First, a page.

*Qu. I have difficulties to understand the differences between D&S++ and D&S H*(10). I read the wiki, but still find myself wondering what causes the difference in calculation.*

Ans. The main differences between D&S++ and D&S H*(10) are the following:

1. Short-lived daughters are included automatically in H*(10) version but not the ++ version.

2. Buildup calculations are now more accurate in H*(10) than in the ++.

Most importantly:

3. Internationally standardised H*(10) is calculated rather than the Htis in the ++ version. The difference between H*(10) and Htis is that Htis just calculates the dose absorbed in a thin layer near the surface. In the H*(10) the dose is calculated at a distance of 10 mm inside the surface and also takes account of backscattering from behind the point in question. i.e. H*(10) makes two additional calculations (1) the attenuation over a distance 10mm is calculated and (2) backscattering from deeper tissue to the surface. See image below.

*Qu.:It’s still confusing for me. What I am not understanding: what is the difference in the calculation, between what was done before, and what is done now. Is it just a coefficient which change in the formula? Which one? Or the whole principle which change? The definition of H*(10) and Htis is understood, but not the way it is computed, I think this is the main problem. *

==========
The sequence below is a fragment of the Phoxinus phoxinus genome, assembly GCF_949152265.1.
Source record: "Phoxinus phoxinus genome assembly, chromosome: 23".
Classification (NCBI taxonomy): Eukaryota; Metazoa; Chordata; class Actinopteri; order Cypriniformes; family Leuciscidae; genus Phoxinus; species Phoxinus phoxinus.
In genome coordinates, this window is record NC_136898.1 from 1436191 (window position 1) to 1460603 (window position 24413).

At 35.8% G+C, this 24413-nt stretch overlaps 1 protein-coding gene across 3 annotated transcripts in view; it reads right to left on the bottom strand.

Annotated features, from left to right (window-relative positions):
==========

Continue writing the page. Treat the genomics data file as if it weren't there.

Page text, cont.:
Ans.:It is not just a change in a coefficient. Its really a different principle.

To calculate H*(10), one first calculates the kerma rate at the surface Kair. The kerma is similar to the exposure or the dose rate in air at the surface (approximately!).

Knowing the kerma rate at the surface one then calculates H*(10) inside the body using H*(10) = Kair * (H*(10)/Kair). The quantity in brackets in a function of energy and has to be calculated for every gamma energy by Monte Carlo.

This function evaluated using Monte Carlo and is shown here..

This section gives a detailed description of how H*(10) is calculated in Nucleonica. Its all a bit mathematical but at the end of the day, it gives values which are about 10-20% higher than those calculated using D&S++ (i.e. Htis).

*Qu. You state that H*(10) should give results 10-20% higher – can you expand?*

Ans.: Consider Co-60: H*(10) = 0.3539 µSv/h using D&S H*(10) no shielding. Htis = 0.337 µSv/h using D&S++ no shielding. So for Co-60 the H*(10) values is about 5% higher than the Htis value. The reason why the H*(10) is higher than Htis is due to scattering of radiation from deeper inside the bode back to the surface. This is neglected in the calculation for Htis.

We have introduced this H*(10) on the request of some users. For official declarations, only the H*(10) is acceptable and not the Htis as calculated in D&S++.

More info…

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